Swaying in Prayer
The history of body movements in prayer and Torah study.
In Hasidism swaying in prayer is generally the norm, some Hasidim making violent side movements of the head as well as moving the body to and fro.
In a book published in Altona as early as 1768, only eight years after the death of the Baal Shem Tov, founder of the Hasidic movement, Rabbi Jacob Emden could write about 'a new sect of foolish Hasidim which has arisen in Volhynia and Podolia,' who 'clap their hands and shake sideways with their head turned backwards and their face and eyes turned upwards.'
To the scandal of the Mitnaggedim and the Maskilim, the followers of the Haskalah, in an early Hasidic text the need to sway in prayer is described in grossly erotic terms: 'Prayer is copulation with the Shekhinah. Just as there is swaying when copulation begins, so, too, a man must sway at first and then he can remain immobile and attached to the Shekhinah with great attachment.'
'As a result of his swaying man is able to attain a powerful stage of arousal. For he will ask himself: Why do I sway my body? Presumably it is because the Shekhinah stands over against me. And as a result he will attain to a stage of great enthusiasm.'
This kind of erotic imagery soon fell into disuse among the Hasidim, whatever its original mystical meaning. Obviously in reaction to the Hasidic practice, Hayyim of Volozhyn, disciple of Elijah, Gaon of Vilna, a strong opponent of Hasidism, laconically observed that swaying in prayer has one purpose only, to keep the worshipper alert. Consciously to sway has little point, this author remarks, but if the swaying comes automatically out of powerful longing and purity of heart, it is praiseworthy.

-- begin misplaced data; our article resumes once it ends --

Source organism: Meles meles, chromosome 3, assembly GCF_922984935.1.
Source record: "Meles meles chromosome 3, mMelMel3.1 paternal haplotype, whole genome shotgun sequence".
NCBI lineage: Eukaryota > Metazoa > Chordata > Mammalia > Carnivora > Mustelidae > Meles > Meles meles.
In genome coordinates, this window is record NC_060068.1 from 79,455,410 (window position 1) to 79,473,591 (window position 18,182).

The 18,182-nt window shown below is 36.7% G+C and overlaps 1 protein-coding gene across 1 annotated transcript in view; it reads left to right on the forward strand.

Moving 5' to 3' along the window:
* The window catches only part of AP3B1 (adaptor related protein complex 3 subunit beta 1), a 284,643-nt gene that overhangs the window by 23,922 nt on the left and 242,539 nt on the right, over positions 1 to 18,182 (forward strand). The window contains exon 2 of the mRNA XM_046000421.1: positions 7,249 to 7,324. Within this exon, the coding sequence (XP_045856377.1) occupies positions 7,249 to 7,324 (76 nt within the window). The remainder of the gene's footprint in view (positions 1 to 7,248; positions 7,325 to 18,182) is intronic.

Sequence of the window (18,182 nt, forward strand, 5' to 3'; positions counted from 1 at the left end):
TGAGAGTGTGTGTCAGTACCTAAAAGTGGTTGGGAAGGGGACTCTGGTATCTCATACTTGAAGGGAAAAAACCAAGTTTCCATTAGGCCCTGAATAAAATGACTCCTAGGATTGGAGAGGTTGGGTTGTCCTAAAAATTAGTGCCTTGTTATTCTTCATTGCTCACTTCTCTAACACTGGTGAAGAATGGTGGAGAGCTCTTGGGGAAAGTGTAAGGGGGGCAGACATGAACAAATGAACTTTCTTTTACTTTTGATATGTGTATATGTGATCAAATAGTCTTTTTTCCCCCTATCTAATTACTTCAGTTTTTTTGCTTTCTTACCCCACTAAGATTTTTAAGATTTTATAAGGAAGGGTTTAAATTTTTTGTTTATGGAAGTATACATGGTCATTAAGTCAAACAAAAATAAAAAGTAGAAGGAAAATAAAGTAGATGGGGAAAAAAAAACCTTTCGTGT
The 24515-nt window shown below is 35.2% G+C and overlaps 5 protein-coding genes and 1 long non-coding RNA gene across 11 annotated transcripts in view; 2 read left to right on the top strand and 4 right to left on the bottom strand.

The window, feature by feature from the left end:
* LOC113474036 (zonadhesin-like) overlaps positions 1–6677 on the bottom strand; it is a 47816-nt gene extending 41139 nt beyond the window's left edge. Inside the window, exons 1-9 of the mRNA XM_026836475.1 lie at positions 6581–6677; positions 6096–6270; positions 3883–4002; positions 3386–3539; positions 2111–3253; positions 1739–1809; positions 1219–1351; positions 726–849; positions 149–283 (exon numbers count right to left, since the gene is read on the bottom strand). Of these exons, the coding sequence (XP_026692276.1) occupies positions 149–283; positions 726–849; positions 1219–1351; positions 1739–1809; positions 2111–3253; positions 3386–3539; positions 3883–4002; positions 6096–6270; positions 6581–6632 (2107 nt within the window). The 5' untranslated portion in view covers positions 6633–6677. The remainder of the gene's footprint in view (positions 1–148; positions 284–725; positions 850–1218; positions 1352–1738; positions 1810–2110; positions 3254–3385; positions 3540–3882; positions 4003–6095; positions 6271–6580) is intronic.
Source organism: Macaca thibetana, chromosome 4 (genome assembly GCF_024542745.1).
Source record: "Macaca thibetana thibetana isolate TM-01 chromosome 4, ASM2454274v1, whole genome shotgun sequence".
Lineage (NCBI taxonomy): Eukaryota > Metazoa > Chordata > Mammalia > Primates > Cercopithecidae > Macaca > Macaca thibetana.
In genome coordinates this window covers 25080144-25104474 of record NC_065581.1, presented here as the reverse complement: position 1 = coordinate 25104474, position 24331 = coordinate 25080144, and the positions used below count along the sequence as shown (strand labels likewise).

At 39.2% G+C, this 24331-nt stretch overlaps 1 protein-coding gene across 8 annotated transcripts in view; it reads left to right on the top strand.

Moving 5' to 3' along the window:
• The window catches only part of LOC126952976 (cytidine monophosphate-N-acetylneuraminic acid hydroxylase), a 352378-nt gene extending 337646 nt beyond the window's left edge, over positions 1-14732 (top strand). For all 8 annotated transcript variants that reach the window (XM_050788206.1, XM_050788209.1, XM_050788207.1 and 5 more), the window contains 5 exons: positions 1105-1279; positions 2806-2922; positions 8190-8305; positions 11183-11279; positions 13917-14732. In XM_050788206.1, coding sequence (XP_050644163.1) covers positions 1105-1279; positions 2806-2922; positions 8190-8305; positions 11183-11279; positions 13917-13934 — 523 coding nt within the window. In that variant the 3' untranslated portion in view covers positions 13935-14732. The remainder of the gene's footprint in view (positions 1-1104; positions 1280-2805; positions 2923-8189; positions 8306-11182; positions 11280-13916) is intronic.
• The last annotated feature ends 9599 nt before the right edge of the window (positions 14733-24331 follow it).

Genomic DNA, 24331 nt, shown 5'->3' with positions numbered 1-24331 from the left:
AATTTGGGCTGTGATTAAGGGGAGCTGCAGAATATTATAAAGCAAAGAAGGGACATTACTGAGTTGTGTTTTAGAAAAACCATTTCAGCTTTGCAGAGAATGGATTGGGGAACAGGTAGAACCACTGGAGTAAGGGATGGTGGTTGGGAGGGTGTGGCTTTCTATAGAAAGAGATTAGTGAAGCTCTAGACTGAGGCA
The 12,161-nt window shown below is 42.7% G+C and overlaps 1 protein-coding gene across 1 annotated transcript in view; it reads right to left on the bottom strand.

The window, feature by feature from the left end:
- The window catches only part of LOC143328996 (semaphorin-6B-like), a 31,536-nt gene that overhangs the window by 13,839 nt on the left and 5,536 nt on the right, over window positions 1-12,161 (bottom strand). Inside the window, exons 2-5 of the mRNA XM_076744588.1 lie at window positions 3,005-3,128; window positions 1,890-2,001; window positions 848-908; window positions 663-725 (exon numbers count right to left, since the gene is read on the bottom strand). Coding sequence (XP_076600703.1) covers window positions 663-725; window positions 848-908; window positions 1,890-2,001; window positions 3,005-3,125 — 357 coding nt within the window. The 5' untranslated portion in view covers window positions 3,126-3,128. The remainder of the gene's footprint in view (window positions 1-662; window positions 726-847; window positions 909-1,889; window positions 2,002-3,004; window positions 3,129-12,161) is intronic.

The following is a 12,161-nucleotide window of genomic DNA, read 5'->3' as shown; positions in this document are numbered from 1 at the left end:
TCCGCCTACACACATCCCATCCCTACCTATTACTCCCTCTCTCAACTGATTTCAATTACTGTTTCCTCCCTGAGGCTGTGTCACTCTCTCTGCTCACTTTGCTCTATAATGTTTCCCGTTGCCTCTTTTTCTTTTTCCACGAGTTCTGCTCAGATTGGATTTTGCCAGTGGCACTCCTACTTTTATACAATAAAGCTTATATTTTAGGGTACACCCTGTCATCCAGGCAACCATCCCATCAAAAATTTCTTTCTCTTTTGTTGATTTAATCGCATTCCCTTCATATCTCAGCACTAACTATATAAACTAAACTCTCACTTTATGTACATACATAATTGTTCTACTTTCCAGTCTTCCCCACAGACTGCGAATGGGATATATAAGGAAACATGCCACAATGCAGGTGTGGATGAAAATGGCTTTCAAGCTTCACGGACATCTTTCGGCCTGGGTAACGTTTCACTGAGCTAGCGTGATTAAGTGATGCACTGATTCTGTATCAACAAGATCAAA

The Hasidim themselves decried swaying in prayer with the aim of making an impression of extraordinary piety or as a mere conditional reflex. A Hasidic saying in this connection gives an interesting turn to the verse (Exodus 20:15): And when the people saw, they swayed, and stood afar off: 'If a man sways in prayer in order that people might see him (and admire him for his piety) it is a sign that he is afar off, remote from God.' A variant of this is: 'A man can pray and sway in his prayers and still be afar off, remote from God.'
An Anecdote from Belz
The writer Jiri Langer, a friend of Kafka who became a Belzer Hasid, describes vividly his first encounter with prayer at the court of Belz on a Friday evening in the second decade of the twentieth century. The old Rabbi of Belz had advanced to the reading-desk in order to lead the Hasidim in the recital of the Psalms to welcome the Sabbath: 'It is as though an electric spark has suddenly entered those present. The crowd which till now has been completely quiet, almost cowed, suddenly bursts forth in a wild shout. None stays in his place. The tall dark figures run hither and thither round the synagogue, flashing past the lights of the Sabbath candles.'
'Gesticulating wildly, and throwing their whole bodies about, they shout out the words of the Psalms. They knock into each other unconcernedly, for all their cares have been set aside, everything has ceased to exist for them. They are seized by an indescribable ecstasy... The old man throws himself about as though seized by convulsions. Each shudder of his powerful body, each contraction of his muscles is permeated with the glory of the Most High. Every so often he claps the palms of his hands together symbolically.'
Did you like this article? MyJewishLearning is a not-for-profit organization.